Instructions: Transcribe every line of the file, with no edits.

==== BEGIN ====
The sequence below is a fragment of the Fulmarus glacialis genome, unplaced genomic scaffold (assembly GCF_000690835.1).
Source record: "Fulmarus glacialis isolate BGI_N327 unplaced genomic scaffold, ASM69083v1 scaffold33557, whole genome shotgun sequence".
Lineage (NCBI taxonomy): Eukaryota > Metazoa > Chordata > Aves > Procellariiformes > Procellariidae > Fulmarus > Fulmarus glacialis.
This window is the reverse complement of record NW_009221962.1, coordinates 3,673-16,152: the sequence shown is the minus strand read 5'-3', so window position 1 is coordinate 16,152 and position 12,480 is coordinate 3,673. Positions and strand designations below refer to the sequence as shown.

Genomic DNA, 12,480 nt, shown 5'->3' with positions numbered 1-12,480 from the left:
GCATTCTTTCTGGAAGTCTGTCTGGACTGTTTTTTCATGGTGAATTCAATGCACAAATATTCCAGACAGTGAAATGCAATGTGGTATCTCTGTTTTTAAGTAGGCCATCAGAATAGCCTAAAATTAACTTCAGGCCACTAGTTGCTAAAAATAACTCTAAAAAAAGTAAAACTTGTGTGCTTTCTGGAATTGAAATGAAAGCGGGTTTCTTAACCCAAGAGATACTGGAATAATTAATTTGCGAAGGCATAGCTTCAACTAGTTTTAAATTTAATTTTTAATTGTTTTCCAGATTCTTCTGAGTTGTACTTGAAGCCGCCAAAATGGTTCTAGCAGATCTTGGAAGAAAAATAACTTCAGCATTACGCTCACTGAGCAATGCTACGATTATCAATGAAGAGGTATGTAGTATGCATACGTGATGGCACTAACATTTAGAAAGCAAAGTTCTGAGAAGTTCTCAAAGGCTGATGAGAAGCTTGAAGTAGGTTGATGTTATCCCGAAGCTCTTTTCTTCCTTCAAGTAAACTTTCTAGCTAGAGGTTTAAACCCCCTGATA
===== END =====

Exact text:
The sequence below is a fragment of the Fulmarus glacialis genome, unplaced genomic scaffold (assembly GCF_000690835.1).
Source record: "Fulmarus glacialis isolate BGI_N327 unplaced genomic scaffold, ASM69083v1 scaffold33557, whole genome shotgun sequence".
Lineage (NCBI taxonomy): Eukaryota > Metazoa > Chordata > Aves > Procellariiformes > Procellariidae > Fulmarus > Fulmarus glacialis.
This window is the reverse complement of record NW_009221962.1, coordinates 3,673-16,152: the sequence shown is the minus strand read 5'-3', so window position 1 is coordinate 16,152 and position 12,480 is coordinate 3,673. Positions and strand designations below refer to the sequence as shown.

Genomic DNA, 12,480 nt, shown 5'->3' with positions numbered 1-12,480 from the left:
GCATTCTTTCTGGAAGTCTGTCTGGACTGTTTTTTCATGGTGAATTCAATGCACAAATATTCCAGACAGTGAAATGCAATGTGGTATCTCTGTTTTTAAGTAGGCCATCAGAATAGCCTAAAATTAACTTCAGGCCACTAGTTGCTAAAAATAACTCTAAAAAAAGTAAAACTTGTGTGCTTTCTGGAATTGAAATGAAAGCGGGTTTCTTAACCCAAGAGATACTGGAATAATTAATTTGCGAAGGCATAGCTTCAACTAGTTTTAAATTTAATTTTTAATTGTTTTCCAGATTCTTCTGAGTTGTACTTGAAGCCGCCAAAATGGTTCTAGCAGATCTTGGAAGAAAAATAACTTCAGCATTACGCTCACTGAGCAATGCTACGATTATCAATGAAGAGGTATGTAGTATGCATACGTGATGGCACTAACATTTAGAAAGCAAAGTTCTGAGAAGTTCTCAAAGGCTGATGAGAAGCTTGAAGTAGGTTGATGTTATCCCGAAGCTCTTTTCTTCCTTCAAGTAAACTTTCTAGCTAGAGGTTTAAACCCCCTGATA